Globals Breaks And Returns, oh my

# COMMENTS
  • Never use global variables
  • Never break out of a loop

These are two "best practices" that are frequently touted in early CS classes both at the high school and college level.

They came up a couple of times yesterday. Once in the Facebook APCS-A teachers group and once on Alfred Thompson's blog.

Alfred post was topically on global variables. Actually it was deeper than just global variables. It's also about how students progress - what they can figure out at various stages of progress and how what seems like a good idea early on the path to computer science doesn't seem so great later on.

The discussion on the APCS-A group started with a discussion of this code and its break statement as opposed to having the loop's exit condition in the boolean up top:

  while (true)
      {
          // do stuff
          if (condition) break;
      }

These two "best practices" - not using globals and not breaking out of loops are frequently taught to students at a point when reasons for the best practice aren't always clear.

Actually, these aren't even universally best practices.

Looking at the while loop, You might have event driven code with a while loop acting as a dispatcher:

  while (true){
      // do stuff

      if (some event)
          do that event;

      if (some other event)
          do that event;

      // etc

      if (exit event)
          break;
  }

Nothing wrong with that structure. It's clean, easy to read and easy to reason about.

I've seen loops that use extra variables and crazy boolean expressions so as to avoid using a break statement so that they follow the "best practice" but end up with much messier code.

This is not to say that you should always use break or continue for that matter but rather that the best practice should be to consider if it makes the code cleaner, easier to read, and more maintainable or not.

On the global front things are also not so clear. Sure, storing information in globals and then using them indiscriminantly in assorted methods or functions is both bad form and dangerous but there are times when using globals make sense.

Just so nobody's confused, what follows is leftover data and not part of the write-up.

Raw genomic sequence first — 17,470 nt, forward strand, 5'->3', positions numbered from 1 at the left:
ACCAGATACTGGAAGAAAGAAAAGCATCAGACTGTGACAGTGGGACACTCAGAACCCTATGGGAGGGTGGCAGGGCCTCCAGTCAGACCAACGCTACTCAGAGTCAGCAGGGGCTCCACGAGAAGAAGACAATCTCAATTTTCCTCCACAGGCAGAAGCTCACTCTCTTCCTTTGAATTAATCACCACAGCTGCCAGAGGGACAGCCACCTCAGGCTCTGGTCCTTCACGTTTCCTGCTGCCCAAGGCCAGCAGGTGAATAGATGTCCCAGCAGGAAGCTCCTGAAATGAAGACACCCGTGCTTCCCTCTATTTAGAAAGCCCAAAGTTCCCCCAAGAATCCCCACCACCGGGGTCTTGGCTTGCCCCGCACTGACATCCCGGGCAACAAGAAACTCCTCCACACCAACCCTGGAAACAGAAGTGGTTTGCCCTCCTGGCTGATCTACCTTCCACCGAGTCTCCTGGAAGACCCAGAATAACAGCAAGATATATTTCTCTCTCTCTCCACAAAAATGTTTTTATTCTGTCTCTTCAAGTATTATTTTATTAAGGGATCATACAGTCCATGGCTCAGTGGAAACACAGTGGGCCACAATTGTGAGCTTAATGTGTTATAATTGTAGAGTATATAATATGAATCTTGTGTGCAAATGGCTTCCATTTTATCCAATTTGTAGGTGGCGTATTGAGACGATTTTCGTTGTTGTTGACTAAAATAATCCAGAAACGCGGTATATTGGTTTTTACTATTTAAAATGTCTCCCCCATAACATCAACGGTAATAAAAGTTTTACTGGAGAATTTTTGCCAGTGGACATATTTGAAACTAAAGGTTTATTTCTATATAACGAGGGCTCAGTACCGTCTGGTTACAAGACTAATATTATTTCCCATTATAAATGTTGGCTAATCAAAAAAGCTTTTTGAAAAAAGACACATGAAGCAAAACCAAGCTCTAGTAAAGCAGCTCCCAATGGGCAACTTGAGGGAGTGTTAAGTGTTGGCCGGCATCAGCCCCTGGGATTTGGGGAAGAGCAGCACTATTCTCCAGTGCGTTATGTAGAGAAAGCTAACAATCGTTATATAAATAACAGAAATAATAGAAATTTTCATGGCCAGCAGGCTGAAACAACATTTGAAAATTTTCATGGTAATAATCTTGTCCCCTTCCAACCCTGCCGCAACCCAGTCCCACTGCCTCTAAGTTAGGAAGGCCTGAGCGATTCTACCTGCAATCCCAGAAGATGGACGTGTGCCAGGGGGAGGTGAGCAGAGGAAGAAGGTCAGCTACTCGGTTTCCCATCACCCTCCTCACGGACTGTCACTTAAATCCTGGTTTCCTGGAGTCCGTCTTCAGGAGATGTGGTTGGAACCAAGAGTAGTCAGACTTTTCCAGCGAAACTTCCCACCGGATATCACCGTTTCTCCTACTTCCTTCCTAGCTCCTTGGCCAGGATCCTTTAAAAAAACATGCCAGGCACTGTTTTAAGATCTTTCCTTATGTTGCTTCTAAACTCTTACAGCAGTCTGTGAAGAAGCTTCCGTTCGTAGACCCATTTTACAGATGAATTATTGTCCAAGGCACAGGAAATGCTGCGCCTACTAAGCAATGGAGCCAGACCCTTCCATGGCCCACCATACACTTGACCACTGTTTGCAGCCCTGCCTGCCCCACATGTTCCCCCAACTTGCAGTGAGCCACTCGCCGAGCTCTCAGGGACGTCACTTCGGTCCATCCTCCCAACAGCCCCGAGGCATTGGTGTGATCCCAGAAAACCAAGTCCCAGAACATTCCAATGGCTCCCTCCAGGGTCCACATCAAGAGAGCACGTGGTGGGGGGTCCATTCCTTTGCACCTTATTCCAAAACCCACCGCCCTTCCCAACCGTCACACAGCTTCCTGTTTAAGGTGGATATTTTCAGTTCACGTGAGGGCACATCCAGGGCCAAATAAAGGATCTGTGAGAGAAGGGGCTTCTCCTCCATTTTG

Back in "the day" I was a C programmer. I used single C source files along with their matching .h include files to enable *object typed* programming. Each file was a singleton object. Functions in the file were methods using some naming convention to demarcate public vs private, and variables that were global to the file as class variables (or instance variables but there was only ever one instance of any given class). Technically I broke the rules but the technique was very effective and allowed me to write large maintainable systems.

More recently I've been playing with Vue.js for front end development. Vue uses a central data store - Vuex to maintain state. Basically a place for global variables to manage the state of your application. Again, technically global but with rules and protocols to make things work without the usual danger associated with globals.

A great comment on the Facebook thread 1 included this Hal Ableson quote:

"Programs must be written for people to read, and only incidentally for machines to execute."

and noted that this is particularly true on the AP Exam and after all, the original question was posed on a forum about APCS-A. With this in mind, you shouldn't try to use globals or cleverly or creatively use break or continue but they do have their places.

I've used globals in both professional and personal work when appropriate and I don't shy away from break and continue and use them regularly. The real best practice is that you consider why you are or aren't using these constructs and make a choice that makes sense for you, your group, or your team.

Footnotes


  1. While I will identify sources when they publish content publicly on ablog or Twitter, since the Facebook group is semi-private, I don't feel it's appropriate to state the names of commenters without asking] [return]